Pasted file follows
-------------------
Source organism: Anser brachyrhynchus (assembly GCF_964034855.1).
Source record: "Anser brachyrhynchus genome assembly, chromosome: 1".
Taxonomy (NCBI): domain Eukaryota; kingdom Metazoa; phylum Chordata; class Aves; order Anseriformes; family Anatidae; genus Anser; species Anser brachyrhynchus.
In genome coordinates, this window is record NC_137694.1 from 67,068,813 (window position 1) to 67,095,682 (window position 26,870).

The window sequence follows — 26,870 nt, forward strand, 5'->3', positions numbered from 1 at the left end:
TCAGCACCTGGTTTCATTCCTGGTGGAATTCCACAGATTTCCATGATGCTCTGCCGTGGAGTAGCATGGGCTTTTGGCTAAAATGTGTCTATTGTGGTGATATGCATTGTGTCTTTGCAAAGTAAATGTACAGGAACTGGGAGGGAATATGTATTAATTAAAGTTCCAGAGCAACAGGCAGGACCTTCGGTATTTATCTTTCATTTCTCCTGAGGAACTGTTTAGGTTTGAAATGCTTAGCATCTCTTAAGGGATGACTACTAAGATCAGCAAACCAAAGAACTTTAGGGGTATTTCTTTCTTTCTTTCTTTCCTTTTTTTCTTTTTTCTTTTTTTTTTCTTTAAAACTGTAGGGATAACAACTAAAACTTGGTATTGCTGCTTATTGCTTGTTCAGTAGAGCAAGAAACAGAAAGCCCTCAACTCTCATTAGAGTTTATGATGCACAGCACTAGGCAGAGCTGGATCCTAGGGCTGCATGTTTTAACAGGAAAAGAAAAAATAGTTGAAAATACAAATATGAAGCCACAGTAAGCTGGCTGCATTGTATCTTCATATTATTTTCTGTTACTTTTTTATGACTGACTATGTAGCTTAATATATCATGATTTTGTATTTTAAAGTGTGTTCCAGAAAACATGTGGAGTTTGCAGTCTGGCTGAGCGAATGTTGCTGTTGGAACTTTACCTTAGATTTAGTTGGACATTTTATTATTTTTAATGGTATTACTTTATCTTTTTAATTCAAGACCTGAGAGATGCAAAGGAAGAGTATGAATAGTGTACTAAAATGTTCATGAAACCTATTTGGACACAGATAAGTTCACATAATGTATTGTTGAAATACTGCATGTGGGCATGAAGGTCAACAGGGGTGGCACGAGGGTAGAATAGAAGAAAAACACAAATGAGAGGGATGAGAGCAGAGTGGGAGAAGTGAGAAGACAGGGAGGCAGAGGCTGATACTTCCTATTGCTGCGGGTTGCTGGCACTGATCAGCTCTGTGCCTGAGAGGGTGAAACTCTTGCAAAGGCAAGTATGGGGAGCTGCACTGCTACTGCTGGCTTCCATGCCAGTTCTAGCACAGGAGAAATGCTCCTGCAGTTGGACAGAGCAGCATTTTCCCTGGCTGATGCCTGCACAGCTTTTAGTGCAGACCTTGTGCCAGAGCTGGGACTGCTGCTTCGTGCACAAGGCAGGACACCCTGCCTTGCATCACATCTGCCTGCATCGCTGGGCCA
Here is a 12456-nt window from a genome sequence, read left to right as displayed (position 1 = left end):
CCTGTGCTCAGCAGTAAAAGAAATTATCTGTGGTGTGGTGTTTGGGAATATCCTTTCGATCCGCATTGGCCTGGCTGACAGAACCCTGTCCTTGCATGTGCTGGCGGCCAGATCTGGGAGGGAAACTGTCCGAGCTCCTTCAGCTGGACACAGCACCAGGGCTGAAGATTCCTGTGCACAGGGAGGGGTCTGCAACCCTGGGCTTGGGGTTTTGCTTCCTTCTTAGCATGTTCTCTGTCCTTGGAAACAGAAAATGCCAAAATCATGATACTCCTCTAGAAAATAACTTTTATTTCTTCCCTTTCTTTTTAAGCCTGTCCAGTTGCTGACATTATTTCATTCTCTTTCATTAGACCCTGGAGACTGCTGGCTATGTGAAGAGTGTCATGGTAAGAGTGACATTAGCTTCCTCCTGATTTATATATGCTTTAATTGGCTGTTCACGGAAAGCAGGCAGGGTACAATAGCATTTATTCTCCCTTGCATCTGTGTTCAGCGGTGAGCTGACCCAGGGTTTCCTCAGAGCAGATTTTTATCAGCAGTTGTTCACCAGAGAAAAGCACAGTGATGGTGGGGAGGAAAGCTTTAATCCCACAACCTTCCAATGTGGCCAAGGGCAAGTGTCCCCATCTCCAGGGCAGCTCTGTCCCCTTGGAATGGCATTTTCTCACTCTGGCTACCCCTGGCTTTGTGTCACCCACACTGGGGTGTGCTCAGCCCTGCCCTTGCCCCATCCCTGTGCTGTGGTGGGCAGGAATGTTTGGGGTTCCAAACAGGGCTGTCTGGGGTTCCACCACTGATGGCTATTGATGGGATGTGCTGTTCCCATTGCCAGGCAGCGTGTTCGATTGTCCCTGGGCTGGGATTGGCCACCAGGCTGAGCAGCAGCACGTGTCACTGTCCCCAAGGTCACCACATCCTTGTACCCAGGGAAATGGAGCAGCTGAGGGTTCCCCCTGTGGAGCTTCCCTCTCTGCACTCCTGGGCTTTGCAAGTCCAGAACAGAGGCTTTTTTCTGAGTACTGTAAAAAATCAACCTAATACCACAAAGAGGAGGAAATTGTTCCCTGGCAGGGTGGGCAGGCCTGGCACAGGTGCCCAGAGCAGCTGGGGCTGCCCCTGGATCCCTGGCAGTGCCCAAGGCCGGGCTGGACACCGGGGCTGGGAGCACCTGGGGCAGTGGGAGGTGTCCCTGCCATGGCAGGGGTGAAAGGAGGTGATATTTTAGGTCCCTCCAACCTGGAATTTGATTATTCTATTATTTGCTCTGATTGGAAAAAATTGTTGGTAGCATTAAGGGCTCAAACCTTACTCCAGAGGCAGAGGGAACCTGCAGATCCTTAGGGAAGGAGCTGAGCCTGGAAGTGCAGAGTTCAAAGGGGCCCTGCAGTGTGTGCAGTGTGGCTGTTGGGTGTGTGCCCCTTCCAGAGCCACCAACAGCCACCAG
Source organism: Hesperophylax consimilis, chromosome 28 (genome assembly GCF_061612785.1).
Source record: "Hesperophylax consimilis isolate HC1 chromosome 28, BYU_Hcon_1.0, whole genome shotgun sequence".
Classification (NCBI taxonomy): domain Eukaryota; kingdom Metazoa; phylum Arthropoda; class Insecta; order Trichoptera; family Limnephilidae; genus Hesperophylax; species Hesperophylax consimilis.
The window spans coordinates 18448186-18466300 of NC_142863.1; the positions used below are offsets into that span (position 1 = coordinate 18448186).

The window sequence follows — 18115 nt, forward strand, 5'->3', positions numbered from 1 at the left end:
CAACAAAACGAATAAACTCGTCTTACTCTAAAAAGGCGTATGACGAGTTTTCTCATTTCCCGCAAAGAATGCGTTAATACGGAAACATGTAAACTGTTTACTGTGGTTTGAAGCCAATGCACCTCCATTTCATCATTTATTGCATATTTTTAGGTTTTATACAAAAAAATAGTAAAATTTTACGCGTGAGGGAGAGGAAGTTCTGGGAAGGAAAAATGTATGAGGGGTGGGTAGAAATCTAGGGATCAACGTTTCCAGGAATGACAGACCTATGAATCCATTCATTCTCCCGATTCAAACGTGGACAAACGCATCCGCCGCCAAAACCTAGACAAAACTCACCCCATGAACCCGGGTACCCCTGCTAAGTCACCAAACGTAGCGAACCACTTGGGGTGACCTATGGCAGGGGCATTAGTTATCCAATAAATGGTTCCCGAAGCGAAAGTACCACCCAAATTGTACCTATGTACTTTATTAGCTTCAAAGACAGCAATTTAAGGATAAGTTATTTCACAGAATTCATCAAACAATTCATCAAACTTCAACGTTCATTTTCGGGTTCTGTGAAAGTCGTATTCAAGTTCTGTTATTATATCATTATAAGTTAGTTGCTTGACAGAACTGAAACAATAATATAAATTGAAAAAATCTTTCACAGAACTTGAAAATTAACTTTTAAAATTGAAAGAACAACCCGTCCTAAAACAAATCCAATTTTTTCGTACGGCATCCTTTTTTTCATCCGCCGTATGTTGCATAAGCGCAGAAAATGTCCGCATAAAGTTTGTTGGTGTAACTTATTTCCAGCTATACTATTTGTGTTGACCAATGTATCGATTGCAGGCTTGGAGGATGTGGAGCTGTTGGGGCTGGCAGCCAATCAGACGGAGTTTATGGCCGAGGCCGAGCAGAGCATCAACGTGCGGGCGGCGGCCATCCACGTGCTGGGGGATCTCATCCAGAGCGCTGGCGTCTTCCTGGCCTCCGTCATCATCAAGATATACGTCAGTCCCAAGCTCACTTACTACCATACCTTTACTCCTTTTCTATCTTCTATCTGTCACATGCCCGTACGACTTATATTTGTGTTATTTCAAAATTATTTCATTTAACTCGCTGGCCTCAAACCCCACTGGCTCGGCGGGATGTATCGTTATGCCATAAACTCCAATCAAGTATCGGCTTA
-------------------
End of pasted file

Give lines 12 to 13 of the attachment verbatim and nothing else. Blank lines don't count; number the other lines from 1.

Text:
The window spans coordinates 18448186-18466300 of NC_142863.1; the positions used below are offsets into that span (position 1 = coordinate 18448186).

The window sequence follows — 18115 nt, forward strand, 5'->3', positions numbered from 1 at the left end: